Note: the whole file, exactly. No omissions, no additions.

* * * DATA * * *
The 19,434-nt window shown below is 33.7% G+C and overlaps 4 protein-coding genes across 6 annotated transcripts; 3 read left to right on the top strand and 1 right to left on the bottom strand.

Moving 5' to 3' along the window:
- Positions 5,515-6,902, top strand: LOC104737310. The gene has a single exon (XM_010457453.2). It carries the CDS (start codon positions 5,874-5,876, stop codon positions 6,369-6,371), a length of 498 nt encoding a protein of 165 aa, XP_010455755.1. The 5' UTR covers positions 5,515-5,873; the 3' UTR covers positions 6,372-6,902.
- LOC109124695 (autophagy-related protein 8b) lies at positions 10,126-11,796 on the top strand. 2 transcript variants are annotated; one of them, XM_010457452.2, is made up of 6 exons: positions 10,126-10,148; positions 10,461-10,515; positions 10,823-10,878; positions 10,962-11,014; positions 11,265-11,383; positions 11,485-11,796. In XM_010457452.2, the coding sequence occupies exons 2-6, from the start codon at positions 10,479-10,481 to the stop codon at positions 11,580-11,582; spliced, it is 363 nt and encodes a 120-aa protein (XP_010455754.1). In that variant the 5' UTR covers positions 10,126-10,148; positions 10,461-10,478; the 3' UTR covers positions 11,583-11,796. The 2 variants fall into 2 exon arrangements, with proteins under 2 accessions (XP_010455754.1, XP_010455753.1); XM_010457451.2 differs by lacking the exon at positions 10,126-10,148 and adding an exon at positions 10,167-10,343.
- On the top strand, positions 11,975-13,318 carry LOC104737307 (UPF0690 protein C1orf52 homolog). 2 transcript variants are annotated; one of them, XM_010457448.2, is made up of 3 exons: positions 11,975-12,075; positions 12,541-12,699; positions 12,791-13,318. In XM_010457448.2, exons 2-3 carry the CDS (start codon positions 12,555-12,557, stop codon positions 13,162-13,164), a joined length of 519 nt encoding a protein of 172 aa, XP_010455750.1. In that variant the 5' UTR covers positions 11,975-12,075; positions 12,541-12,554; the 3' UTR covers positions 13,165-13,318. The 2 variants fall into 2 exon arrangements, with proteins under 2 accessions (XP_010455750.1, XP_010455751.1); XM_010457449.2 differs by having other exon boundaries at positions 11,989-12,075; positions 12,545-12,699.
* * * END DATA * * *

The 19,434-nt window shown below is 33.7% G+C and overlaps 4 protein-coding genes across 6 annotated transcripts; 3 read left to right on the top strand and 1 right to left on the bottom strand.

Moving 5' to 3' along the window:
- Positions 5,515-6,902, top strand: LOC104737310. The gene has a single exon (XM_010457453.2). It carries the CDS (start codon positions 5,874-5,876, stop codon positions 6,369-6,371), a length of 498 nt encoding a protein of 165 aa, XP_010455755.1. The 5' UTR covers positions 5,515-5,873; the 3' UTR covers positions 6,372-6,902.
- LOC109124695 (autophagy-related protein 8b) lies at positions 10,126-11,796 on the top strand. 2 transcript variants are annotated; one of them, XM_010457452.2, is made up of 6 exons: positions 10,126-10,148; positions 10,461-10,515; positions 10,823-10,878; positions 10,962-11,014; positions 11,265-11,383; positions 11,485-11,796. In XM_010457452.2, the coding sequence occupies exons 2-6, from the start codon at positions 10,479-10,481 to the stop codon at positions 11,580-11,582; spliced, it is 363 nt and encodes a 120-aa protein (XP_010455754.1). In that variant the 5' UTR covers positions 10,126-10,148; positions 10,461-10,478; the 3' UTR covers positions 11,583-11,796. The 2 variants fall into 2 exon arrangements, with proteins under 2 accessions (XP_010455754.1, XP_010455753.1); XM_010457451.2 differs by lacking the exon at positions 10,126-10,148 and adding an exon at positions 10,167-10,343.
- On the top strand, positions 11,975-13,318 carry LOC104737307 (UPF0690 protein C1orf52 homolog). 2 transcript variants are annotated; one of them, XM_010457448.2, is made up of 3 exons: positions 11,975-12,075; positions 12,541-12,699; positions 12,791-13,318. In XM_010457448.2, exons 2-3 carry the CDS (start codon positions 12,555-12,557, stop codon positions 13,162-13,164), a joined length of 519 nt encoding a protein of 172 aa, XP_010455750.1. In that variant the 5' UTR covers positions 11,975-12,075; positions 12,541-12,554; the 3' UTR covers positions 13,165-13,318. The 2 variants fall into 2 exon arrangements, with proteins under 2 accessions (XP_010455750.1, XP_010455751.1); XM_010457449.2 differs by having other exon boundaries at positions 11,989-12,075; positions 12,545-12,699.